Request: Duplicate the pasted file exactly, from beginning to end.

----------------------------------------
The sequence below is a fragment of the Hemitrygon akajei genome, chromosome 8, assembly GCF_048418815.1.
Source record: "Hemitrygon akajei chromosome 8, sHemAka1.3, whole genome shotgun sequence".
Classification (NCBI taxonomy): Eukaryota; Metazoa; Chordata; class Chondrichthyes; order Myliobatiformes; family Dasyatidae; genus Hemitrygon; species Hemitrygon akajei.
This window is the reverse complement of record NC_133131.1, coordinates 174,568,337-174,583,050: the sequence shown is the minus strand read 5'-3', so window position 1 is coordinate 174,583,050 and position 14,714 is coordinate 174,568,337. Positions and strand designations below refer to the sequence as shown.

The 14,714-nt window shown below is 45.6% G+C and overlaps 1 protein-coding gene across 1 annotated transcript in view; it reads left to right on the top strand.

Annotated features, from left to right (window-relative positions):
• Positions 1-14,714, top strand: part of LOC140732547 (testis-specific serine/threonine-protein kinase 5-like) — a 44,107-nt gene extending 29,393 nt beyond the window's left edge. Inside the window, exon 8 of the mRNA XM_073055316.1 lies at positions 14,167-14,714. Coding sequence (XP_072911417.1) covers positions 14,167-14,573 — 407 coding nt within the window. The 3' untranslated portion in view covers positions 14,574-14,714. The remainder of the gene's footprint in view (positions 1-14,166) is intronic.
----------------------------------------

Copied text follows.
The sequence below is a fragment of the Hemitrygon akajei genome, chromosome 8, assembly GCF_048418815.1.
Source record: "Hemitrygon akajei chromosome 8, sHemAka1.3, whole genome shotgun sequence".
Classification (NCBI taxonomy): Eukaryota; Metazoa; Chordata; class Chondrichthyes; order Myliobatiformes; family Dasyatidae; genus Hemitrygon; species Hemitrygon akajei.
This window is the reverse complement of record NC_133131.1, coordinates 174,568,337-174,583,050: the sequence shown is the minus strand read 5'-3', so window position 1 is coordinate 174,583,050 and position 14,714 is coordinate 174,568,337. Positions and strand designations below refer to the sequence as shown.

The 14,714-nt window shown below is 45.6% G+C and overlaps 1 protein-coding gene across 1 annotated transcript in view; it reads left to right on the top strand.

Annotated features, from left to right (window-relative positions):
• Positions 1-14,714, top strand: part of LOC140732547 (testis-specific serine/threonine-protein kinase 5-like) — a 44,107-nt gene extending 29,393 nt beyond the window's left edge. Inside the window, exon 8 of the mRNA XM_073055316.1 lies at positions 14,167-14,714. Coding sequence (XP_072911417.1) covers positions 14,167-14,573 — 407 coding nt within the window. The 3' untranslated portion in view covers positions 14,574-14,714. The remainder of the gene's footprint in view (positions 1-14,166) is intronic.